Scientists can modify functions of genes more precisely with a new gene editing method that uses light, a new study says.
"This method may allow people to engineer genes in cells or animals with better spatial and temporal control than ever before," said researcher Alexander Deiters, University of Pittsburgh, US.
The improved control over the time and location at which a gene would be manipulated may help eliminate "off-target effects", Deiters said.
Since 2013, scientists have used a gene-editing tool called CRISPR/Cas9. The method employs a bacterially derived protein (Cas9) and a synthetic guide RNA to induce a double-strand break at a specific location in the genome. This enables excision of a gene, alteration of its function, or introduction of desired mutations.
In practice, the CRISPR (Clustered Regularly Interspaced Short Palindromic Repeats of DNA base sequences) method has shown tremendous promise to enable researchers to treat cystic fibrosis and sickle-cell anemia, create laboratory animals that mimic human disease, and create a strain of wheat resistant to powdery mildew.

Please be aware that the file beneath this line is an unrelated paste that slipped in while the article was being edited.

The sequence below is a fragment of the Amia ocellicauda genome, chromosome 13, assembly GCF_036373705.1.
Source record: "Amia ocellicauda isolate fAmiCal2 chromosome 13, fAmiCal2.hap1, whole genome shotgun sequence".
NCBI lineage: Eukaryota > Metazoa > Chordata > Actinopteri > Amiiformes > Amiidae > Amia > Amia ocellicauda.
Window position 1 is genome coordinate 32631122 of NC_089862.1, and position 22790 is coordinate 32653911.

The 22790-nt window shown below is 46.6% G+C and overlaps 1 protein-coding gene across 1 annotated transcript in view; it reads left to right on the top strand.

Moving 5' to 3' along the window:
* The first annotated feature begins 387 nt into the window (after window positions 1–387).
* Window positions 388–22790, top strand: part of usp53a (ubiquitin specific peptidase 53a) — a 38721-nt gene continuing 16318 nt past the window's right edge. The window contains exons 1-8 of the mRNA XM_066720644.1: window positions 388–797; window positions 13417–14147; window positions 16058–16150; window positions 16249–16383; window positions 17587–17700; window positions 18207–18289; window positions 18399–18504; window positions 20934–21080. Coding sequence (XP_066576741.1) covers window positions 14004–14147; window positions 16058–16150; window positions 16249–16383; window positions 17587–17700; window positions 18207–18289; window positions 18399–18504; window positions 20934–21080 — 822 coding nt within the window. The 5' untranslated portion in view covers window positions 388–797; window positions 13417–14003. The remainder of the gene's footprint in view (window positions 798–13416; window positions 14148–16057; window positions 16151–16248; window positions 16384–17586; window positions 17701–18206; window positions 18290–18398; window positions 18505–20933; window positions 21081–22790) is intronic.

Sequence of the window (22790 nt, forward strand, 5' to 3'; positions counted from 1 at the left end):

The researchers have found that a lysine residue (lysine is an amino acid) in Cas9 can be replaced with a light-activated analog.
The new approach generates a Cas9 protein that is functionally inactive, so called "caged," until the cage is removed through light exposure, activating the enzyme and thereby activating gene editing.
"Previously, if you wanted to knock out a gene, you had limited control over where and when it would happen. Engineering a light switch into Cas9 provides a more precise editing tool," Deiters noted.